The chain saw further includes a rear handle 10 which extends backwardly and slightly downwardly from inertia means 11 and serves as a housing for throttle trigger 12. Vibration isolating means 13 and 14 are interposed between the top of the engine drive assembly 2 and beneath the inertia or fuel tank means 11. A general appreciation of the structure and mounting for a suitable vibration isolating means 13 and 14 may be gained by making reference to the aforementioned Frederickson et al. patents.
The foregoing description briefly discloses the preferred chain saw context of the instant invention. However, it should be understood that the invention may be used with other chain saw designs, consisting with the overall teaching of this invention.
As shown in FIG. 1, a skid 100 formed from a single piece of leaf-spring, sheet-like metallic material is connected to the chain saw by a first attachment means designated 102, and a second attachment means designated 104.
The skid 100 is preferably fabricated from resilient sheet metal such as aluminum (or possibly steel) but may be cast from metal or plastic. It comprises a front shield portion 106 which has a cut-out 108 allowing access to the front attachment means 102, an inverted channel portion 110 for receiving the bottom portion of front handle 9, a flat portion 112 upon which the chain saw may be rested, a foot rest portion 114 located below the rear handle 10 and to the rear of drive assembly 2, and an upwardly extending rear portion 116 which connects foot rest portion 114 to attachment means 104.
As seen in FIGS. 1 and 2, the skid has a second channel portion 118 defining a pair of holes 120 which accept shock absorbing and anti-rattling buttons or snubbers 122. A preferred structure for such buttons or snubbers is disclosed in the aforementioned U.S. Pat. No. 3,652,074 to Frederickson et al.
As illustrated in FIG. 2, the uppermost section of the rear portion 116 of the skid 100 has a hole 124 for receiving certain parts of second attachment means 104. Also, the inverted channel portion 110 has a pair of holes 126 for securing first connection means 102 thereto.
As can be seen from FIG. 2 the lateral dimensions of skid 100 may be varied to match the contours of the other parts of the chain saw for aesthetic and desired elasticity considerations. However, skid 100 must have sufficient width such that it can support the chain saw when rested on the ground without tipping and effectively shield the operators hand and the throttle zone. Preferably, skid portion 114 is substantially as wide as engine assembly 2 and considerably wider than handle 10. The thickness of the skid and the elasticity thereof will be selected to provide a leaf-spring action.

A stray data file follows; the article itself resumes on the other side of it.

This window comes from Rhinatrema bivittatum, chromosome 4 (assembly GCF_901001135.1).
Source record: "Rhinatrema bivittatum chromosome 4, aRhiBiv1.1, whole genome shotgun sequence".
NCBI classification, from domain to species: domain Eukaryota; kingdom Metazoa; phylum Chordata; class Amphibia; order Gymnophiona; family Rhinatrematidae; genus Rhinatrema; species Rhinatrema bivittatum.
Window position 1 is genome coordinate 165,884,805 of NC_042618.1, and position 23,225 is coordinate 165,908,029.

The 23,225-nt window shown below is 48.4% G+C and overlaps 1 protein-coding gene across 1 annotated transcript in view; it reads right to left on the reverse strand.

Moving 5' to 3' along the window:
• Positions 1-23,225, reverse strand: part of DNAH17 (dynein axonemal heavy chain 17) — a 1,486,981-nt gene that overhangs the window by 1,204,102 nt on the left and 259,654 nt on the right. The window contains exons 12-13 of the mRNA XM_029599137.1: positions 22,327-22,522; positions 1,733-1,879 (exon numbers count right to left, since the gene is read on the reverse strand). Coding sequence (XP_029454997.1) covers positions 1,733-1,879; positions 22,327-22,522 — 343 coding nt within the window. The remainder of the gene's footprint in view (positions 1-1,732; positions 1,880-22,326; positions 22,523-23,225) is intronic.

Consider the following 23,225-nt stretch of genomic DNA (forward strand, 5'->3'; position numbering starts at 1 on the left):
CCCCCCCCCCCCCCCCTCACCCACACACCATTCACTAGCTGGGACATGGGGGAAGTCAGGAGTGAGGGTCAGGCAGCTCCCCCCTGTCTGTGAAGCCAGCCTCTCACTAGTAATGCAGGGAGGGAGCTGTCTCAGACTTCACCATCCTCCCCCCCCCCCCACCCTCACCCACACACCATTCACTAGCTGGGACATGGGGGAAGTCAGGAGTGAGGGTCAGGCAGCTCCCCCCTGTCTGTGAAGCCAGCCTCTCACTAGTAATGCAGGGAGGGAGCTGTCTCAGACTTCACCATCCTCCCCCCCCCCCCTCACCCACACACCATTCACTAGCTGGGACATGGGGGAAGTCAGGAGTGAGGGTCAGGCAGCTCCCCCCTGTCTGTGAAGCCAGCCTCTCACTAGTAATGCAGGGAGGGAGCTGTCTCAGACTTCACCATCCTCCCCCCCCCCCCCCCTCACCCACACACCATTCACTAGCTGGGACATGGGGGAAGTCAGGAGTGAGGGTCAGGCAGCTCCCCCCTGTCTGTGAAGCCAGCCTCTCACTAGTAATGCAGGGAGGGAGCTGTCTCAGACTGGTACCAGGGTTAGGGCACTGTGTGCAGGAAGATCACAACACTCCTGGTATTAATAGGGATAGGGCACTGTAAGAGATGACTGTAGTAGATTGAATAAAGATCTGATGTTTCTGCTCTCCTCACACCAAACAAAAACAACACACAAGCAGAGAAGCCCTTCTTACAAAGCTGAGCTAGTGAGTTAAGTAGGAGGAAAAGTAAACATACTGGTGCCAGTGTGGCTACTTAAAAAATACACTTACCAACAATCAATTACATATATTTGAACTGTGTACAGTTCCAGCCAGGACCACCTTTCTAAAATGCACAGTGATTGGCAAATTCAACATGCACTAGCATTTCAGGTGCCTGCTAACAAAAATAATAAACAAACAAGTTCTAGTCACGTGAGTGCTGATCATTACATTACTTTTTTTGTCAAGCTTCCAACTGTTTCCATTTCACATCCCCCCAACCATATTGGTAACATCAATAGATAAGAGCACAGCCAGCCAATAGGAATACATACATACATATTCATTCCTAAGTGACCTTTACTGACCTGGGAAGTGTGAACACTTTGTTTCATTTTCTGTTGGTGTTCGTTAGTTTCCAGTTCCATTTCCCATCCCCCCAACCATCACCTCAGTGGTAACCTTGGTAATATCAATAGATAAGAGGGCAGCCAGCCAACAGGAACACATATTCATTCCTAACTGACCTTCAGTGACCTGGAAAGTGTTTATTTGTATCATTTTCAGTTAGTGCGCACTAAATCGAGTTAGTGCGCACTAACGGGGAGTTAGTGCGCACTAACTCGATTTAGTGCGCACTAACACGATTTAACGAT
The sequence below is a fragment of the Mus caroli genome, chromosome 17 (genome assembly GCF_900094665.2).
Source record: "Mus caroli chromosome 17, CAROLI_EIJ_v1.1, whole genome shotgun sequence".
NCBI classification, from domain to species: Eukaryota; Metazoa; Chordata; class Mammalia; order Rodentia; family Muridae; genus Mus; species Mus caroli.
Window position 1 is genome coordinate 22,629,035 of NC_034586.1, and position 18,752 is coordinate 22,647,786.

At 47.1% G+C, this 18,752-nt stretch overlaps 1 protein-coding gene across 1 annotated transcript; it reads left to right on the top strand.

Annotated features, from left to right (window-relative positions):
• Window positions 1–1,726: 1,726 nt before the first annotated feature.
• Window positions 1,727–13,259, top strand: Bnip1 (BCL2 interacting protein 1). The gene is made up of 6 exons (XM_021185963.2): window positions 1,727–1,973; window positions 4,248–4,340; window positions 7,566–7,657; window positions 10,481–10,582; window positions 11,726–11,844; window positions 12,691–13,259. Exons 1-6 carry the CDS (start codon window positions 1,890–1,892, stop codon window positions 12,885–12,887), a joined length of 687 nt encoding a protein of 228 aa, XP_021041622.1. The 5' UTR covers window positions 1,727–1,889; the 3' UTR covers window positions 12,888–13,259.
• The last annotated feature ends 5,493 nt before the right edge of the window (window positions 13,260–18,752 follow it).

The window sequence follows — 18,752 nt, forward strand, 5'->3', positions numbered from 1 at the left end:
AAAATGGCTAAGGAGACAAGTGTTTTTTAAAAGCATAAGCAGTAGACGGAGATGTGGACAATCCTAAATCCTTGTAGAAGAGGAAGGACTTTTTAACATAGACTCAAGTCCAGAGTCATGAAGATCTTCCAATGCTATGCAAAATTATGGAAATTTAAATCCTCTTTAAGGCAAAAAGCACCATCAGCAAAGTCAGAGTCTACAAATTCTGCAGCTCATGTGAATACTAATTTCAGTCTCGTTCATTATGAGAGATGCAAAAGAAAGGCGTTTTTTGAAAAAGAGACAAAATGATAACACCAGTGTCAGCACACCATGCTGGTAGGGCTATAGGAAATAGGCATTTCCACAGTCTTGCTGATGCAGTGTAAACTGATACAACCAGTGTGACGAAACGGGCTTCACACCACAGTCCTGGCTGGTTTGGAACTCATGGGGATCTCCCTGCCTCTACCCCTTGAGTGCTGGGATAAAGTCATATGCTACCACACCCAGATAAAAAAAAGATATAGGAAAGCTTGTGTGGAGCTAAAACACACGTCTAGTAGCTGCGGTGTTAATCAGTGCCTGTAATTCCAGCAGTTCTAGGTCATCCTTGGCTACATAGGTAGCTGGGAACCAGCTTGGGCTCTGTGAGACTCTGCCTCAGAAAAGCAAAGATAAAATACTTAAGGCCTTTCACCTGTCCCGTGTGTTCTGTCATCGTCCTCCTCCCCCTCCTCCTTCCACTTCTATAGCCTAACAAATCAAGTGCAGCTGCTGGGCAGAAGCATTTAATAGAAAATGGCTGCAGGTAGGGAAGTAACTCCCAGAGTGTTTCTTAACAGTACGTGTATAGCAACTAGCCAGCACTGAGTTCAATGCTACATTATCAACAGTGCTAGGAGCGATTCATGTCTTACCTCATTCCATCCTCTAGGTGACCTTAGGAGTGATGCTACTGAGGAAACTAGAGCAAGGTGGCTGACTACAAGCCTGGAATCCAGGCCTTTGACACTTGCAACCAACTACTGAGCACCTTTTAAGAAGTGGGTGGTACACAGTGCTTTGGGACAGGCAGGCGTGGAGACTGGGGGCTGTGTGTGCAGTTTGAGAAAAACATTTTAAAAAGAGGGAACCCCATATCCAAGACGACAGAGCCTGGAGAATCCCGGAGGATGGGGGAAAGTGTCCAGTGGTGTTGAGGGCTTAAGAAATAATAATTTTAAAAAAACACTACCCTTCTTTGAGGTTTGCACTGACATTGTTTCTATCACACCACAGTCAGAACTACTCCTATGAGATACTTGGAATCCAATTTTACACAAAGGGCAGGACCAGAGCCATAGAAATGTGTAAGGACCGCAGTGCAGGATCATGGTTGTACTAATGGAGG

Rear portion 116 and foot rest 114 together function as a hand guard to prevent contact between the hand of the chain saw operator and brush, etc., during use. Further, rear portion 116 and foot rest 114 provide protection against accidental actuation of the throttle trigger 12 by warding off possible interfering objects as are often encountered in wooded areas.
From FIG. 3, the various relative movements between the skid 100 and the drive assembly 2 can be readily appreciated. To minimize handle vibration and vibration induced creep, it is believed to be important to isolate axial vibrations (indicated by arrow 120) from the front of the skid and torsional vibrations (indicated by arrow 118) from the rear of the skid. Moreover, with the structure herein described, radial vibrations at the front and rear of the skid of a lateral or vertical nature (indicated by arrows 126 and 128) will be restrained, as will axial stress indicated by arrow 130 at the rear of the skid and torsional stress indicated by arrow 116 at the skid front end, to the extent that it should be present.
First and second attachment means 102 and 104, as will become apparent from the detailed description set forth below, are specially designed to inhibit transmission of these variously directed vibrations, generated in the drive assembly and transmitted from the drive assembly to the skid.
In addition, the skid 100 can act as a leaf spring of desired elasticity operating in series with resilient members in the attachment means to reduce vibration and resonance. While, the optimum skid material is flexible it retains overall structural integrity, and operates to reduce overloading of the shock mounts 13 and 14 when the chain saw is being manipulated.
Axial vibration of the drive assembly causes relative movement in the directions of arrow 120 between the front of the skid and the front of engine assembly 2. Such axial vibration is largely dissipated and transmitted only slightly by friction between the skid and the front handle and engine assembly. Any axial vibration transmitted to the skid despite the stress relieving action of attachment means 102 is further absorbed as a consequence of the flexibility of the skid.